Why oil investors should hit the pause button

Portfolio manager laments domestic issues and says performance of US dollar should be on everyone’s radar

Why oil investors should hit the pause button

Oil prices have surged but the strong performance of the US dollar should make investors hit the pause button, according to a Toronto portfolio manager.

Norman Levine, managing director of Portfolio Management Corporation, told WP that the advances made by the green back and the weakening of other currencies – including the Canadian dollar – should signal caution for commodity prices going forward.

Domestic political issues and lack of pipelines have caused investors to hold back, while global issues in the energy market around Venezuela, Libya and Iran also add uncertainty to the market.

Levine’s company owns three energy stocks – two Canadian and one international – and said that, in general, some money has clearly been made given the increase in the oil price. However, he warned that everything is "not beautiful enough" to encourage investors to throw more money into the sector.

He said: “With the US dollar breaking out to new highs, we think it’s time to pause putting new money in and see what happens to the price of oil. Even though the correlation to oil and energy stocks isn’t as high as people think it is, there is a lot of correlation there, so it should give investors reason to pause, just to wait and see what happens with the price of oil vis-à-vis the US dollar breaking out.”

Levine aligns his portfolio closer to international weighting, which is about half of what Canadian weightings are. The most recent addition to his energy portfolio is Cenovus, which he said has been doing a great recovery job after previous failings.

He added: “We wanted to add to our weighting because oil is going up and we were underweight the area. We thought if the price of oil is going up, we want to be close to the market weight in energy but the Canadian ones were way cheaper and Cenovus has been doing a good job of fixing humungous problems the previous management got the company into.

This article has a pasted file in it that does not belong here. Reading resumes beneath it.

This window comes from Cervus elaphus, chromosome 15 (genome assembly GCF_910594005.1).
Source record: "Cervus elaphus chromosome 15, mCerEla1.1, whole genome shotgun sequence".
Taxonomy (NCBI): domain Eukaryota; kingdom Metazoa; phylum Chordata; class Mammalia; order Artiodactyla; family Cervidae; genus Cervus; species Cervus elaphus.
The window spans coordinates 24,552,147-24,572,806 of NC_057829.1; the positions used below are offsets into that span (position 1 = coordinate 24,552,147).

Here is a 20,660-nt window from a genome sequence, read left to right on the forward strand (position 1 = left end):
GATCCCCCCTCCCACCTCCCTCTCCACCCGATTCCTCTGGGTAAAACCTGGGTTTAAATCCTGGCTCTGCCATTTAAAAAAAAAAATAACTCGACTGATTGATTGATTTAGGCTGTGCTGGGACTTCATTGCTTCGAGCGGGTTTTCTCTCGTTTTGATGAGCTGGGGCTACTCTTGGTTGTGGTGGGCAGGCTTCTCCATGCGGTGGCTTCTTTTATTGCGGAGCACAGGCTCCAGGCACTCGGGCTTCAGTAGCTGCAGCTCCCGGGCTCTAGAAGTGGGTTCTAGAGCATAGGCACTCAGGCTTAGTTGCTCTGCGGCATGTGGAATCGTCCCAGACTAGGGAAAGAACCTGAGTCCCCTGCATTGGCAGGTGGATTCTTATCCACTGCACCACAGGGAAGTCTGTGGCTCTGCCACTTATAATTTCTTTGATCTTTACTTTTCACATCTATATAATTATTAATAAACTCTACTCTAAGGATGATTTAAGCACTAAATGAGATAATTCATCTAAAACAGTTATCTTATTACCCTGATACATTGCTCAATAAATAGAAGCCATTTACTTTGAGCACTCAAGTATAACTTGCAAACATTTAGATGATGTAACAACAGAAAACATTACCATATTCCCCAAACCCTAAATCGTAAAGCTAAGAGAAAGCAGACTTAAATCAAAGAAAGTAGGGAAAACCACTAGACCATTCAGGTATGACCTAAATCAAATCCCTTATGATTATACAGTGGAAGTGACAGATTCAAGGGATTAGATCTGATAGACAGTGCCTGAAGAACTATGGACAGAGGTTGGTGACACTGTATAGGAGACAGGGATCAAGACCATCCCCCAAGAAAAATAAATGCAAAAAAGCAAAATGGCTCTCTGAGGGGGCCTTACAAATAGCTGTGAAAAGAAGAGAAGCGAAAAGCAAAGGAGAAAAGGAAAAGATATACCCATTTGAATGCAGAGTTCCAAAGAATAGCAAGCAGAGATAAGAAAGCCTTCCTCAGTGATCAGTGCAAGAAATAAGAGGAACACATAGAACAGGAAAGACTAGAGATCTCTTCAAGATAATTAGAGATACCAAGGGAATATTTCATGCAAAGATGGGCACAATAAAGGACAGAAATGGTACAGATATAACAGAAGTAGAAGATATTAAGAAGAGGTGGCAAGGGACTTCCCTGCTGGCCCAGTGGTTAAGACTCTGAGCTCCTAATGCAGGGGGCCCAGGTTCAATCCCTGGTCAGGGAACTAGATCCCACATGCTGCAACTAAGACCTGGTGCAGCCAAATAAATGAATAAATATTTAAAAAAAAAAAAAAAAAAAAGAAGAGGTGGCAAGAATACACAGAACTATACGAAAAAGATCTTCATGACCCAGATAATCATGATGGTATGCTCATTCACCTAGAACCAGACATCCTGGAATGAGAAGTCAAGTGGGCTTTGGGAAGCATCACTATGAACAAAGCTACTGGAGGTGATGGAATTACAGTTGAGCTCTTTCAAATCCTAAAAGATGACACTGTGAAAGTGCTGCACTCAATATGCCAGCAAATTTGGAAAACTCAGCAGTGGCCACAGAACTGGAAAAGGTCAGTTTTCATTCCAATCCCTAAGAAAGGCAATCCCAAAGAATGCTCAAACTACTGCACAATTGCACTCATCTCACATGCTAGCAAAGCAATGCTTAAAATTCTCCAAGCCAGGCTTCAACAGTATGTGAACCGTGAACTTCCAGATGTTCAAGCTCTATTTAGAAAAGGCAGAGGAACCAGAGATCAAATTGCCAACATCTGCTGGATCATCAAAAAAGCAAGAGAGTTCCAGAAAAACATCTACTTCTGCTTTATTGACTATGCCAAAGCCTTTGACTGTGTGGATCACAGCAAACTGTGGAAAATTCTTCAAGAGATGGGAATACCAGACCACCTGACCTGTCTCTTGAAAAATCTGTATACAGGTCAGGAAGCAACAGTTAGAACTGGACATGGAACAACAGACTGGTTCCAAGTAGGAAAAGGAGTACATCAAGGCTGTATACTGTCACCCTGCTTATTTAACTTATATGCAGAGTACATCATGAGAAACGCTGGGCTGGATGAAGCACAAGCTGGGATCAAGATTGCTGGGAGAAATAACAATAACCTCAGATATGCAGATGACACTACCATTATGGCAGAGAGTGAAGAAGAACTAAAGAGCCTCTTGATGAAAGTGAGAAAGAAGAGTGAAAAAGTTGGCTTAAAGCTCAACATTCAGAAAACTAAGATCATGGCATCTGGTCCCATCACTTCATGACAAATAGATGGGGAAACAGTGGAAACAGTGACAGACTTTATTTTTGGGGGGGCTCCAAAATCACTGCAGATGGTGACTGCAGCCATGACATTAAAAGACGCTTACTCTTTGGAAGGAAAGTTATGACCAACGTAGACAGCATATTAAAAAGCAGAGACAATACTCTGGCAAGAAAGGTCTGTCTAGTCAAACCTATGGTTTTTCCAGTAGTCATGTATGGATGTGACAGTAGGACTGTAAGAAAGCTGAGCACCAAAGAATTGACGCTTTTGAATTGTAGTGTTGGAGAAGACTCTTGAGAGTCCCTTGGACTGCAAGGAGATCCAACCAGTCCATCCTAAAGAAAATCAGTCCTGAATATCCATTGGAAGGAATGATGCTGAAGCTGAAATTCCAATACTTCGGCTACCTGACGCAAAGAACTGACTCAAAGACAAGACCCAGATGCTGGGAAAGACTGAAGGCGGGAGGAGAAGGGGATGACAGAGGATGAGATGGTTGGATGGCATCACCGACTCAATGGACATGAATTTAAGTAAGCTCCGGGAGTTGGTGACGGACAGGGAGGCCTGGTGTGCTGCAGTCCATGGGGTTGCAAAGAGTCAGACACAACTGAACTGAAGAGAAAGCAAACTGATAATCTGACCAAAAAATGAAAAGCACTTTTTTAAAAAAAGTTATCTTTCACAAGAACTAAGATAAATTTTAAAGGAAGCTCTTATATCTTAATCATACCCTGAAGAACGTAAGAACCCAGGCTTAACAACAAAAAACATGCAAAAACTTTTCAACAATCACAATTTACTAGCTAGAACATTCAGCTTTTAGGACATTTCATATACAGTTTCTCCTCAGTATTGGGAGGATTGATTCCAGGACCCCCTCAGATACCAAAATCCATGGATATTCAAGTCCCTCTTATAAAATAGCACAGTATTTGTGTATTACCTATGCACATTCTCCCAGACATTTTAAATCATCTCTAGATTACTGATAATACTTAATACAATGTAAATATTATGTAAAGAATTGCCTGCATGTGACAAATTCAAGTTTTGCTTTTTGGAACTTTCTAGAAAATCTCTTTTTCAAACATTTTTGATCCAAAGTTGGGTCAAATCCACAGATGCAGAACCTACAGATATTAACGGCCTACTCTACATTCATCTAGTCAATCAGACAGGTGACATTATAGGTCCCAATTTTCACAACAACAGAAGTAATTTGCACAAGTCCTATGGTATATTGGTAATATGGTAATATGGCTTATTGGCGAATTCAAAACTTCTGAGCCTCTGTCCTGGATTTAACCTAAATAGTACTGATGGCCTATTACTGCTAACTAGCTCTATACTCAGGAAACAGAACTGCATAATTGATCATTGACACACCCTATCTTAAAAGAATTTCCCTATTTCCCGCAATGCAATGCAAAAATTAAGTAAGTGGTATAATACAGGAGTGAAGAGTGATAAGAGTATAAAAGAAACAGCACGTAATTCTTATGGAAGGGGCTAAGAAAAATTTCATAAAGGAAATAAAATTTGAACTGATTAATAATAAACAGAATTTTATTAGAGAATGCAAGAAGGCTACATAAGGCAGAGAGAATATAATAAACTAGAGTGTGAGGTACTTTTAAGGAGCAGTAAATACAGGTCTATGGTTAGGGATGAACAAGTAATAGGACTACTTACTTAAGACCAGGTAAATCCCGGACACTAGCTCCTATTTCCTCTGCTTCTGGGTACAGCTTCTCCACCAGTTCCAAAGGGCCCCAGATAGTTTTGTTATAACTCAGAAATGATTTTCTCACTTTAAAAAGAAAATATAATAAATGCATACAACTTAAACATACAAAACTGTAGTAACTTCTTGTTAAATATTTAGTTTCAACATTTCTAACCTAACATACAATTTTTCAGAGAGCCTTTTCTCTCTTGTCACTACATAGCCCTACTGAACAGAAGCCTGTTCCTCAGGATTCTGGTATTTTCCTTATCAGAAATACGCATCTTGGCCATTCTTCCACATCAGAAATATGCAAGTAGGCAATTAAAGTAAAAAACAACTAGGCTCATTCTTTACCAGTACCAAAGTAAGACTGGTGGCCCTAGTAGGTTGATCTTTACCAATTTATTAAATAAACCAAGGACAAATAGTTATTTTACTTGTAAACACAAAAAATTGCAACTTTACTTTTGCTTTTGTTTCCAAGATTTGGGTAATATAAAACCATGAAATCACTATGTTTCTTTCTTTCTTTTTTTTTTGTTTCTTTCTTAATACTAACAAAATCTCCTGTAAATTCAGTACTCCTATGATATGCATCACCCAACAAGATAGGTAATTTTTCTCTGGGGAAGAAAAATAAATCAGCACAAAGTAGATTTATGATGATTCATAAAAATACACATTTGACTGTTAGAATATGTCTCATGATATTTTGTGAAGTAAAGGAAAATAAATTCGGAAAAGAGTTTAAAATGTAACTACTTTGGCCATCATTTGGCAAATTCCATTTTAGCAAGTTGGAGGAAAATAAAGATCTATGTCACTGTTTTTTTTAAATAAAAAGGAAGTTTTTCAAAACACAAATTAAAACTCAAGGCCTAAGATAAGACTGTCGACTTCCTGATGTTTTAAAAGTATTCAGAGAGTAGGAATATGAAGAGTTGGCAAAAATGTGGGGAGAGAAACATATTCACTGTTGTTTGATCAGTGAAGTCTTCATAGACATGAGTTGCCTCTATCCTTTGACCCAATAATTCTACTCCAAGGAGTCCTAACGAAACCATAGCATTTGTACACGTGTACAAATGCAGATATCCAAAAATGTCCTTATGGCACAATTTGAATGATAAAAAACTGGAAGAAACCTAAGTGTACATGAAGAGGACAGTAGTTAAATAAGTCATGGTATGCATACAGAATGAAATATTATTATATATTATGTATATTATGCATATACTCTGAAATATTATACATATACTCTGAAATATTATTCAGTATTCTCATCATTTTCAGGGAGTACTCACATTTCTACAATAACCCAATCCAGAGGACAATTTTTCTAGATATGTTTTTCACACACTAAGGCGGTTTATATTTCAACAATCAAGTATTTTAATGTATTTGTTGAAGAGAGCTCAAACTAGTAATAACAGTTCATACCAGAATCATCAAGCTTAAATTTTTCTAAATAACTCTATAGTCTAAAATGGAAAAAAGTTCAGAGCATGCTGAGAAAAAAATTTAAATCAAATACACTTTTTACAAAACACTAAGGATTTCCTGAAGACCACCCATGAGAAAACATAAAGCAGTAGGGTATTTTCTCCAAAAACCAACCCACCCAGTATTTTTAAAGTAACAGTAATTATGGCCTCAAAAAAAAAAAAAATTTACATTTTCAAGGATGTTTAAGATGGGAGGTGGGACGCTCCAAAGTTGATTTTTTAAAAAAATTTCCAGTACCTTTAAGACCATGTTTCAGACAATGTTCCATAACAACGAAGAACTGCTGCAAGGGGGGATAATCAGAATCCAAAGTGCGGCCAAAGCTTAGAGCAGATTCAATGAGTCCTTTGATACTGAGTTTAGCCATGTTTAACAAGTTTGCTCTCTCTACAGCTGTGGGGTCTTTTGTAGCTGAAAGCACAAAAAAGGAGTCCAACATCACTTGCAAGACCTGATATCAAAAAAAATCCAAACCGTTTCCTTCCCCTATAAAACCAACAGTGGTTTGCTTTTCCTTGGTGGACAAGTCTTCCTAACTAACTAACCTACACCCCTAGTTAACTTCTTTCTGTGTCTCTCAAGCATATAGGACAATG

“So we could get a double whammy; it will benefit from the price of oil going up plus it’s benefiting from the company turning itself around and improving its balance sheet.”

Its exposure to the refining business was also an attraction but Levine stressed that oil stocks are not ones to hold for ever. His message to investors is to focus on the higher quality, larger companies, stay focused on oil (for now), keep an eye on the US dollar and don’t forget to sell because you only make money in this sector by trading.

Of course, in the foreground of every debate around the Canadian oil price and industry is the issue of pipelines – or lack of them. For Levine, the problem adds to the uncertainty for investors and makes it tough for any producer to bring their product to market. Prices rise but volume is cut, meaning the industry is essentially stagnating.

Levine said: “It has highlighted the value of oil by rail but that’s only because the alternative doesn’t exist – the new pipelines. It only works when the price of Canadian oil sells at a big enough discount to US oil prices to make that extra amount you send by rail profitable. If the discount gets too tight, and it did for a while there, it doesn’t make that extra expense for rail viable.”

Levine also said the environmental groups that oppose the new pipelines “make no sense” to him and that he can’t understand why shipping by rail, which is inherently accident prone, doesn’t elicit a comment from them but pipelines, which are the safest way to transport petroleum and its products, are not socially acceptable.

However, he thinks the general Canadian public are starting to make their position clear.

He said: “I believe that the average Canadian electorate is catching on here and you are seeing that in the provincial election results across the country.”